While the advanced music snob I became would know that it was a mishap (Johnny Greenwood had accidentally flicked his guitar pickup on at the wrong time), the ch-chung right before the chorus of “Creep” was a bolt shot through my brain. It's one of the most amazing mistakes in all recorded music. Among other things, that ch-chung is a warning (ever notice that it sounds surprisingly like those infamous two notes in the Jaws theme?). It prepares you for the song's chorus, infectious and pathetic at the same time: “I'm a creep/ I'm a weirdo/ What the hell am I doing here?/ I don't belong here.” Has there ever been a more direct expression of adolescent angst? I knew this was my band.

The next day I went to school on a mission: Radiohead would be the group I had heard of first. I would tell everyone — casually, of course, never in such a way as to indicate that I cared about what that person did with my valuable information, and nonchalantly, as if I'd been listening to the band for ages, had finally made up my mind that it was worthy of recommendation.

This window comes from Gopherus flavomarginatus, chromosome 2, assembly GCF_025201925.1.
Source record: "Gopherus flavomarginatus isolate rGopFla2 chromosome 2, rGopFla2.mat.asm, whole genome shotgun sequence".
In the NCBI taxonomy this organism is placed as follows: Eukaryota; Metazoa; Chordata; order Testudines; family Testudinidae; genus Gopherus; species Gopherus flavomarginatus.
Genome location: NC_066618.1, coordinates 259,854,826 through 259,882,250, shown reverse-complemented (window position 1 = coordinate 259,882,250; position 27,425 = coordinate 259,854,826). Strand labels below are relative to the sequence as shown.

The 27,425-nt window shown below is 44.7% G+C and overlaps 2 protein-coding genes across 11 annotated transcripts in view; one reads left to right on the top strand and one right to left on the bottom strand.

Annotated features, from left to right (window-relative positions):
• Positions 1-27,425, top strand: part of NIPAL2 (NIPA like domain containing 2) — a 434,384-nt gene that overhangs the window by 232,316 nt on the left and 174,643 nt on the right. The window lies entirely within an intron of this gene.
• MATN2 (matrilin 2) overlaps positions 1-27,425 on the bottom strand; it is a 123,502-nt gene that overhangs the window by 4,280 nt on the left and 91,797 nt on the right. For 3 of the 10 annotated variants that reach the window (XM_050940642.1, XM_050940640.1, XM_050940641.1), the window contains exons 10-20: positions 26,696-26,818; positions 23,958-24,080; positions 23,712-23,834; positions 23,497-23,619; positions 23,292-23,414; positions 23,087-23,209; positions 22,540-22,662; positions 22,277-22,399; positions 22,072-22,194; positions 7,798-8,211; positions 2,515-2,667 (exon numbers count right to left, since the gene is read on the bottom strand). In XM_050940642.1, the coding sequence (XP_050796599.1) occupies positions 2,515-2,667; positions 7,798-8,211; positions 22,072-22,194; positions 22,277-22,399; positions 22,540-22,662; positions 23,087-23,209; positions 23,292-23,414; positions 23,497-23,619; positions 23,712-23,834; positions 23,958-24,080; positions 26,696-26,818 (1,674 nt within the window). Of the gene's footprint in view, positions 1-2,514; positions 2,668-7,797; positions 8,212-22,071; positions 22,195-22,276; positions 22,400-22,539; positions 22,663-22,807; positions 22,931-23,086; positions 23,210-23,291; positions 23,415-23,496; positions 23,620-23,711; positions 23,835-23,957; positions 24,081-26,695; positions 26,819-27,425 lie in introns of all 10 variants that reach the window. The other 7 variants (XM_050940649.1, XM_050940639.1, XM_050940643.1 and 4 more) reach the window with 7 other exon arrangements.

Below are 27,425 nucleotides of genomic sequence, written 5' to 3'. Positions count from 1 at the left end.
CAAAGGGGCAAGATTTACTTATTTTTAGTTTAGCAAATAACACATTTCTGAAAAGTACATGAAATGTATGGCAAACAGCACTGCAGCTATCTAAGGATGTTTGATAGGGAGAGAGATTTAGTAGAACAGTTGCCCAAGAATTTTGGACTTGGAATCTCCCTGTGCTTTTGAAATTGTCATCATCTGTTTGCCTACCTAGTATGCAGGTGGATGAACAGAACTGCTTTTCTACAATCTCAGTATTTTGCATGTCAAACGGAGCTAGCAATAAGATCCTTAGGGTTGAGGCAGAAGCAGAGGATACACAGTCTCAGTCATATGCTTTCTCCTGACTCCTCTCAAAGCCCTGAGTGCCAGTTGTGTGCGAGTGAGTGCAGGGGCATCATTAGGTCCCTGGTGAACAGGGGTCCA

The best part of all of this was that when I mentioned Radiohead to my friend, the senior, he hadn't heard of it — nobody I knew had. For weeks the group was mine and mine alone. Only the true music snob can appreciate such an honor.

And thus was I born such a snob — a special kind of creep — someone on a first-name basis with the guy at the used record store (Scott); someone who made it his business to know every band before you did; and, most important, someone who made sure you knew that that was the case. By the time I finished high school, I was 10 times the snob my mentor ever was. And I owed it all to Radiohead, a band that came to remind me, with each subsequent record, exactly where I was in my relationship with music.